get_message($value)

Returns the error message for the value; even if the value passes the type constraint.

coerce($value)

Attempt to coerce $value to this type.

assert_coerce($value)

Attempt to coerce $value to this type. Throws an exception if this is not possible.

coercibles

Return a type constraint which is the union of type constraints that can be coerced to this one (including this one). If this type constraint has no coercions, returns itself.

can_be_inlined

Returns boolean indicating if this type can be inlined.

inline_check($varname)

Creates a type constraint check for a particular variable as a string of Perl code. For example:

   print( Types::Standard::Num->inline_check('$foo') );

prints the following output:

   (!ref($foo) && Scalar::Util::looks_like_number($foo))

For Moose-compat, there is an alias _inline_check for this method.

inline_assert($varname)

Much like inline_check but outputs a statement of the form:

   die ... unless ...;

Note that if this type has a custom error message, the inlined code will ignore this custom message!!

parameterize(@parameters)

Creates a new parameterized type; throws an exception if called on a non-parameterizable type.

create_child_type(%attributes)

Construct a new Type::Tiny object with this object as its parent.

child_type_class

The class that create_child_type will construct.

plus_coercions($type1, $code1, ...)

Shorthand for creating a new child type constraint with the same coercions as this one, but then adding some extra coercions (at a higher priority than the existing ones).

plus_fallback_coercions($type1, $code1, ...)

Like plus_coercions, but added at a lower priority.

minus_coercions($type1, ...)

Shorthand for creating a new child type constraint with fewer type coercions.

no_coercions

Shorthand for creating a new child type constraint with no coercions at all.

isa($class), can($method), AUTOLOAD(@args)

If Moose is loaded, then the combination of these methods is used to mock a Moose::Meta::TypeConstraint.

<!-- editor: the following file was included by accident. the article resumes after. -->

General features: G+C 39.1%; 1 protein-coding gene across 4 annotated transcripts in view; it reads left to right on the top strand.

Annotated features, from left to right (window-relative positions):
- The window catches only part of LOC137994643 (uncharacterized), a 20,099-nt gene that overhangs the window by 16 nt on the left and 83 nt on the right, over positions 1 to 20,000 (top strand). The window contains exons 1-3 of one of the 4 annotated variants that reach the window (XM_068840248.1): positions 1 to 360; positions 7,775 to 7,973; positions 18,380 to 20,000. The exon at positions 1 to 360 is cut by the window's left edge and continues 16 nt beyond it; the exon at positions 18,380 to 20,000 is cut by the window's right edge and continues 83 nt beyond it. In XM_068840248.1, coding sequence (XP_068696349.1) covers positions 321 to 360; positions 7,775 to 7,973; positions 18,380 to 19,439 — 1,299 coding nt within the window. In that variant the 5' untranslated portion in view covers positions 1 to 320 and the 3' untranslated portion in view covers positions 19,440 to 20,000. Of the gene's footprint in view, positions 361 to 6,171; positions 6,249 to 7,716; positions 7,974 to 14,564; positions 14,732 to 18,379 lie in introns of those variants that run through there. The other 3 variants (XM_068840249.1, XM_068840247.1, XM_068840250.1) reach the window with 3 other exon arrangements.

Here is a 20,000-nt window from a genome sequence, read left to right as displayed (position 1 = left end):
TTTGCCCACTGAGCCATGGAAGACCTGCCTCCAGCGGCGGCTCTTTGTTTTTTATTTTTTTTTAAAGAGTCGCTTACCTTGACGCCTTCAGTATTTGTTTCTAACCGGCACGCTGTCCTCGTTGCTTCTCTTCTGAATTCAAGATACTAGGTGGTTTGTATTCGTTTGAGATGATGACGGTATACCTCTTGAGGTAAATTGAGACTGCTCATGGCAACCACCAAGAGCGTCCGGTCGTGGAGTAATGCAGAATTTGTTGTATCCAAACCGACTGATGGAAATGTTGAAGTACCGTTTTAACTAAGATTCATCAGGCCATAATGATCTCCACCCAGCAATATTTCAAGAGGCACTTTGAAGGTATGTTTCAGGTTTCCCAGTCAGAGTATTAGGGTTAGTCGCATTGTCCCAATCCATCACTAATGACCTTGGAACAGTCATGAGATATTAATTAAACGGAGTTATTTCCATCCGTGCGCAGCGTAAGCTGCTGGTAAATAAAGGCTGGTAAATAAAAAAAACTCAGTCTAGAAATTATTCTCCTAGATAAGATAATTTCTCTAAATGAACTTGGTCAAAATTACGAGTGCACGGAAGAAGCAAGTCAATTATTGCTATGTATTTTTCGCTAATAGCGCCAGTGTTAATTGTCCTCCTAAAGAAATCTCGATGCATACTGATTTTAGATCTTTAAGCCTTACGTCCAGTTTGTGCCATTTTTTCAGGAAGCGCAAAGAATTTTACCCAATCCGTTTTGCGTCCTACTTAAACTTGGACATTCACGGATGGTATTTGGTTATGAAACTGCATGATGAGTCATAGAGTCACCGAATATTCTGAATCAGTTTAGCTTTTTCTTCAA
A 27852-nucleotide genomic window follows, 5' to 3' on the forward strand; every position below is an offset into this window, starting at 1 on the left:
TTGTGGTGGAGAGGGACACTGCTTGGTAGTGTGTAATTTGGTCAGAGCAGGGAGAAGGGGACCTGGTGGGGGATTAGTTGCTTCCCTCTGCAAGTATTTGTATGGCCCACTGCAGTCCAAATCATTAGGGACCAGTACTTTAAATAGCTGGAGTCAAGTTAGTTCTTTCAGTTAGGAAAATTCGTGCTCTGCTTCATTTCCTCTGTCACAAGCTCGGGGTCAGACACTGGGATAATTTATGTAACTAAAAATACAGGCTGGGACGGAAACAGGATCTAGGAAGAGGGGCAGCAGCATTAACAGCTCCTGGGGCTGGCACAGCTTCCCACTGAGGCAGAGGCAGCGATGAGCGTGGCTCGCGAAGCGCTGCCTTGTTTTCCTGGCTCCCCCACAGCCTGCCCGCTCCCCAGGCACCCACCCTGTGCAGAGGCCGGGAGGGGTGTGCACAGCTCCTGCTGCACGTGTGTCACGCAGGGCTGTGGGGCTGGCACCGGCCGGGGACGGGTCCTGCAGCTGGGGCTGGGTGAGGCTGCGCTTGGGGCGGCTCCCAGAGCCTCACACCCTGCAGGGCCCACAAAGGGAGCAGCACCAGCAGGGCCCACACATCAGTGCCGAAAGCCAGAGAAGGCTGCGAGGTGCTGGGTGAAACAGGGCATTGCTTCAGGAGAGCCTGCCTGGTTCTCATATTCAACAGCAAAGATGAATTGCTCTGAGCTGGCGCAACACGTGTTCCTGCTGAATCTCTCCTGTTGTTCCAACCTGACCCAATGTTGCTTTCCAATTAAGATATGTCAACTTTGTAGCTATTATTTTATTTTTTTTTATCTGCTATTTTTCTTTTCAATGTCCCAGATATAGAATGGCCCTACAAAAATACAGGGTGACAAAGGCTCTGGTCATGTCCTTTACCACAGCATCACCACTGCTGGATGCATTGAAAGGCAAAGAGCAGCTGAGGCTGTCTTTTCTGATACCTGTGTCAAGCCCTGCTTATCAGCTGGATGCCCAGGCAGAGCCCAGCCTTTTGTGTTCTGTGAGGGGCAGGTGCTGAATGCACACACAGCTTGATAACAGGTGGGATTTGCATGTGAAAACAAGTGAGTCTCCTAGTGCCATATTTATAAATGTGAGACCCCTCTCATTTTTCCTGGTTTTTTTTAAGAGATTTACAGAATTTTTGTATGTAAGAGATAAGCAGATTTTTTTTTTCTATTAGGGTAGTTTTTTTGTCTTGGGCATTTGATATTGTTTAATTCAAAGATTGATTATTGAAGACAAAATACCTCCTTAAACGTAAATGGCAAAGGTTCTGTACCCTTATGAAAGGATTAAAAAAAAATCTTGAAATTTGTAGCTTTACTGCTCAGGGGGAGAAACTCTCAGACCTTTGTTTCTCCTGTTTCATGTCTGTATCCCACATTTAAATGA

If Mouse is loaded, then isa mocks Mouse::Meta::TypeConstraint.

DOES($role)

Overridden to advertise support for various roles.

See also Type::API::Constraint, etc.

TIESCALAR, TIEARRAY, TIEHASH

These are provided as hooks that wrap Type::Tie. (Type::Tie is distributed separately, and can be used with non-Type::Tiny type constraints too.) They allow the following to work:

   use Types::Standard qw(Int);
   tie my @list, Int;
   push @list, 123, 456;   # ok
   push @list, "Hello";    # dies

The following methods exist for Moose/Mouse compatibility, but do not do anything useful.

compile_type_constraint
hand_optimized_type_constraint
has_hand_optimized_type_constraint
inline_environment
meta
type_parameter

Overloading

Constants

Type::Tiny::SUPPORT_SMARTMATCH

Indicates whether the smart match overload is supported on your version of Perl.

Package Variables

$Type::Tiny::DD

This in undef by default but may be set to a coderef that Type::Tiny and related modules will use to dump data structures in things like error messages.

Otherwise Type::Tiny uses it's own routine to dump data structures. $DD may then be set to a number to limit the lengths of the dumps. (Default limit is 72.)

This is a package variable (rather than get/set class methods) to allow for easy localization.

BUGS ^

Please report any bugs to http://rt.cpan.org/Dist/Display.html?Queue=Type-Tiny.

SEE ALSO ^

Type::Tiny::Manual, Type::API.

Type::Library, Type::Utils, Types::Standard, Type::Coercion.

Type::Tiny::Class, Type::Tiny::Role, Type::Tiny::Duck, Type::Tiny::Enum, Type::Tiny::Union, Type::Tiny::Intersection.

Moose::Meta::TypeConstraint, Mouse::Meta::TypeConstraint.

Type::Params.

AUTHOR ^

Toby Inkster <tobyink@cpan.org>.

THANKS ^

Thanks to Matt S Trout for advice on Moo integration.

COPYRIGHT AND LICENCE ^

This software is copyright (c) 2013-2014 by Toby Inkster.

This is free software; you can redistribute it and/or modify it under the same terms as the Perl 5 programming language system itself.

DISCLAIMER OF WARRANTIES ^

THIS PACKAGE IS PROVIDED "AS IS" AND WITHOUT ANY EXPRESS OR IMPLIED WARRANTIES, INCLUDING, WITHOUT LIMITATION, THE IMPLIED WARRANTIES OF MERCHANTIBILITY AND FITNESS FOR A PARTICULAR PURPOSE.